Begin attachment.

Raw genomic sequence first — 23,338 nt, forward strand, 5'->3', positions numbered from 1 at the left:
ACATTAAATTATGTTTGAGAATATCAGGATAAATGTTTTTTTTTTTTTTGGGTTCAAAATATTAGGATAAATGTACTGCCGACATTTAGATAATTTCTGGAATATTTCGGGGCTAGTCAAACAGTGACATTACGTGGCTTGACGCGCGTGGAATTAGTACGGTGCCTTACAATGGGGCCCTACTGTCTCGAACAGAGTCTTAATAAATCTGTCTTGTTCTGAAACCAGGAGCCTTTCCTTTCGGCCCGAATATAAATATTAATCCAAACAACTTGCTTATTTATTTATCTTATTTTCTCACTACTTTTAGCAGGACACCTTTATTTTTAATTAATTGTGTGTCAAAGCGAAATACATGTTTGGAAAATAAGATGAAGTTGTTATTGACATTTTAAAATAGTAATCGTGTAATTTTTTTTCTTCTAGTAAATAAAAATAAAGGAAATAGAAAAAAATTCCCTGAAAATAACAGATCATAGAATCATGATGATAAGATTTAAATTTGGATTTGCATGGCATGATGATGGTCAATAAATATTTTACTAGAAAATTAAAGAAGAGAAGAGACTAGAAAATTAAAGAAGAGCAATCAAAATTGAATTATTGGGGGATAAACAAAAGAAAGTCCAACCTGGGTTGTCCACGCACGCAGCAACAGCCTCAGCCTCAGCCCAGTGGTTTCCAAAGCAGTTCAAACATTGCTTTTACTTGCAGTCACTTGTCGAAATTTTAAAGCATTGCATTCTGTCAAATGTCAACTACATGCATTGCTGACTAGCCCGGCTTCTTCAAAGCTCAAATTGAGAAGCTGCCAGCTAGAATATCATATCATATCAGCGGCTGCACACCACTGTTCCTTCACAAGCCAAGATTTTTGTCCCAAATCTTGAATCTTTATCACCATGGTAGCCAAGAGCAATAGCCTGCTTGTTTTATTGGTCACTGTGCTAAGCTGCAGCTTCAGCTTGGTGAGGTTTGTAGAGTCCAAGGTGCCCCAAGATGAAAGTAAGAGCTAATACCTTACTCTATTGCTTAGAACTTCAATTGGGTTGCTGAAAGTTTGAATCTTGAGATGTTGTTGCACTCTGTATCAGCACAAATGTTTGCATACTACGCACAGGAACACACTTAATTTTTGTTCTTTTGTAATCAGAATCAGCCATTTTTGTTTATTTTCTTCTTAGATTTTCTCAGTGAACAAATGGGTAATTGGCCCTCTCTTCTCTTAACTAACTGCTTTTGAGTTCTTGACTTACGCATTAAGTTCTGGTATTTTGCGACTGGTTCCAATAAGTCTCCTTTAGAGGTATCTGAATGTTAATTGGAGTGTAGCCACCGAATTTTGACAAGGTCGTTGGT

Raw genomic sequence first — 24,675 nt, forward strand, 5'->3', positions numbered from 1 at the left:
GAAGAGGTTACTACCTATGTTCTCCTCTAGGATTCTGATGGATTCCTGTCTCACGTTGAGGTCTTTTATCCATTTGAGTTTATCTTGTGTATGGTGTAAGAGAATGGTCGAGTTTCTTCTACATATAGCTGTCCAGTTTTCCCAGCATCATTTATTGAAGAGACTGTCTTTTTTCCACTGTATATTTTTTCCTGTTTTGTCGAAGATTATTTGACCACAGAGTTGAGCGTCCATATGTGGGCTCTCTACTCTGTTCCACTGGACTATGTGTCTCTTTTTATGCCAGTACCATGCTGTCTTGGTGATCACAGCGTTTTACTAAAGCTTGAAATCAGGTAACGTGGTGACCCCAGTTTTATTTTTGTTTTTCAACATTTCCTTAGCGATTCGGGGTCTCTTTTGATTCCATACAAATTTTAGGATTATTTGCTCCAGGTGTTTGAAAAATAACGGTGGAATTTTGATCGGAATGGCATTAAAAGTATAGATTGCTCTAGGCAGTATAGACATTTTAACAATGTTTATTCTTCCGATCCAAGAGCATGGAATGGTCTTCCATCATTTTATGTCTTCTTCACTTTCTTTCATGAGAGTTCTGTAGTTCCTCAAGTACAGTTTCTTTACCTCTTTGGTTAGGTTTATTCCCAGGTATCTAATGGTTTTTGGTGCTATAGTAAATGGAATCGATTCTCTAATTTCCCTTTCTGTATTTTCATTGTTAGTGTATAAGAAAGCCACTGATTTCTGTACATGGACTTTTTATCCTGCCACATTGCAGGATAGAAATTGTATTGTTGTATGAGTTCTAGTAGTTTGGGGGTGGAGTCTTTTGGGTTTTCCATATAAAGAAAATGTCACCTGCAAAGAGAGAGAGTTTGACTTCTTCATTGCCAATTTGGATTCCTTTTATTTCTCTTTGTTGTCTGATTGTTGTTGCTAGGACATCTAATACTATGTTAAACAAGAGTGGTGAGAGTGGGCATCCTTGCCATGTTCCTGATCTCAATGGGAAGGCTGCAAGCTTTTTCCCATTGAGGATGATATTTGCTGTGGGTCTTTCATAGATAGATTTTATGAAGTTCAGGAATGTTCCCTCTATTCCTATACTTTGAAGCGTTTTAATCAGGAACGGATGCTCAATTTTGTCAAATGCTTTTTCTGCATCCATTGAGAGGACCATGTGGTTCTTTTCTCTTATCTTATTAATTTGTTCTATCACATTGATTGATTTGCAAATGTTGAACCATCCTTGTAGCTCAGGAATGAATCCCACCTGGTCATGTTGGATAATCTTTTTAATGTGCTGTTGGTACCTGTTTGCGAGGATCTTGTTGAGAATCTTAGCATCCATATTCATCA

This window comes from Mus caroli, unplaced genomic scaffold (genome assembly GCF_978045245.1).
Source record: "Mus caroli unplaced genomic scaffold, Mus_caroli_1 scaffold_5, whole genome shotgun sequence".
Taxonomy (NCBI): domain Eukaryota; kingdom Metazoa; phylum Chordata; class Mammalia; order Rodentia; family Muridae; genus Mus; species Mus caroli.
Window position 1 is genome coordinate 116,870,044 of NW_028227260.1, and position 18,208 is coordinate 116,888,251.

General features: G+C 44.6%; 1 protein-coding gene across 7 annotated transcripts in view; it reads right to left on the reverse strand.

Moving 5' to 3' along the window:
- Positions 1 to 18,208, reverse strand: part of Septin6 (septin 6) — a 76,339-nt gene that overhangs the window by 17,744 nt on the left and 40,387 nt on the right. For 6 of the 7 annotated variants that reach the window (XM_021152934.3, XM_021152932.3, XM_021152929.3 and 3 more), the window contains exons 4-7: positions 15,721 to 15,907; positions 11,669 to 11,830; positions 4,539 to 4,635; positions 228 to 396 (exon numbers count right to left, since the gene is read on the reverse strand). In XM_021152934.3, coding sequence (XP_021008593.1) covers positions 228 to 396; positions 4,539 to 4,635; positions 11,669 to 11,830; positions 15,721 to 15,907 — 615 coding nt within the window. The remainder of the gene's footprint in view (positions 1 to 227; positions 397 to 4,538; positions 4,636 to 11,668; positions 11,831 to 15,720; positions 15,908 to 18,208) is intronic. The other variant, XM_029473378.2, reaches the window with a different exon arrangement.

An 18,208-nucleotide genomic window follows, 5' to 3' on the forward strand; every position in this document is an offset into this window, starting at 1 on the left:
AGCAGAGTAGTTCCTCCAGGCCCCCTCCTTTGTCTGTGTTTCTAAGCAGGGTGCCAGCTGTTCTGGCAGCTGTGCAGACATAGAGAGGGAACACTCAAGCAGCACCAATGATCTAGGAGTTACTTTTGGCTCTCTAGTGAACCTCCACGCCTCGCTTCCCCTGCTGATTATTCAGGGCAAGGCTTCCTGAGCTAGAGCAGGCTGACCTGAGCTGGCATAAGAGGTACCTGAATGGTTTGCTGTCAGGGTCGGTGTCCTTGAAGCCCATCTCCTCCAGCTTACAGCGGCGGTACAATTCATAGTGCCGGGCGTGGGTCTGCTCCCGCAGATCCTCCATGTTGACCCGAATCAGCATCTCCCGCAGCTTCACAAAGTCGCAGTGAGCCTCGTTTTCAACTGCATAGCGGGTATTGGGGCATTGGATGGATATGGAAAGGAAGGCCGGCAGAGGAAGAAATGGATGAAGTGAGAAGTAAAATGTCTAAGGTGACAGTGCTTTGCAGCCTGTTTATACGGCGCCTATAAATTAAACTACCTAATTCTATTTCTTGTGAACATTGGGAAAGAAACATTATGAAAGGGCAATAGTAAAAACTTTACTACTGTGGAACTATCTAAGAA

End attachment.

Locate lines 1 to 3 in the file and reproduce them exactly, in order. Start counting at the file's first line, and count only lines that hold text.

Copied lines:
Raw genomic sequence first — 23,338 nt, forward strand, 5'->3', positions numbered from 1 at the left:
ACATTAAATTATGTTTGAGAATATCAGGATAAATGTTTTTTTTTTTTTTGGGTTCAAAATATTAGGATAAATGTACTGCCGACATTTAGATAATTTCTGGAATATTTCGGGGCTAGTCAAACAGTGACATTACGTGGCTTGACGCGCGTGGAATTAGTACGGTGCCTTACAATGGGGCCCTACTGTCTCGAACAGAGTCTTAATAAATCTGTCTTGTTCTGAAACCAGGAGCCTTTCCTTTCGGCCCGAATATAAATATTAATCCAAACAACTTGCTTATTTATTTATCTTATTTTCTCACTACTTTTAGCAGGACACCTTTATTTTTAATTAATTGTGTGTCAAAGCGAAATACATGTTTGGAAAATAAGATGAAGTTGTTATTGACATTTTAAAATAGTAATCGTGTAATTTTTTTTCTTCTAGTAAATAAAAATAAAGGAAATAGAAAAAAATTCCCTGAAAATAACAGATCATAGAATCATGATGATAAGATTTAAATTTGGATTTGCATGGCATGATGATGGTCAATAAATATTTTACTAGAAAATTAAAGAAGAGAAGAGACTAGAAAATTAAAGAAGAGCAATCAAAATTGAATTATTGGGGGATAAACAAAAGAAAGTCCAACCTGGGTTGTCCACGCACGCAGCAACAGCCTCAGCCTCAGCCCAGTGGTTTCCAAAGCAGTTCAAACATTGCTTTTACTTGCAGTCACTTGTCGAAATTTTAAAGCATTGCATTCTGTCAAATGTCAACTACATGCATTGCTGACTAGCCCGGCTTCTTCAAAGCTCAAATTGAGAAGCTGCCAGCTAGAATATCATATCATATCAGCGGCTGCACACCACTGTTCCTTCACAAGCCAAGATTTTTGTCCCAAATCTTGAATCTTTATCACCATGGTAGCCAAGAGCAATAGCCTGCTTGTTTTATTGGTCACTGTGCTAAGCTGCAGCTTCAGCTTGGTGAGGTTTGTAGAGTCCAAGGTGCCCCAAGATGAAAGTAAGAGCTAATACCTTACTCTATTGCTTAGAACTTCAATTGGGTTGCTGAAAGTTTGAATCTTGAGATGTTGTTGCACTCTGTATCAGCACAAATGTTTGCATACTACGCACAGGAACACACTTAATTTTTGTTCTTTTGTAATCAGAATCAGCCATTTTTGTTTATTTTCTTCTTAGATTTTCTCAGTGAACAAATGGGTAATTGGCCCTCTCTTCTCTTAACTAACTGCTTTTGAGTTCTTGACTTACGCATTAAGTTCTGGTATTTTGCGACTGGTTCCAATAAGTCTCCTTTAGAGGTATCTGAATGTTAATTGGAGTGTAGCCACCGAATTTTGACAAGGTCGTTGGT

Raw genomic sequence first — 24,675 nt, forward strand, 5'->3', positions numbered from 1 at the left: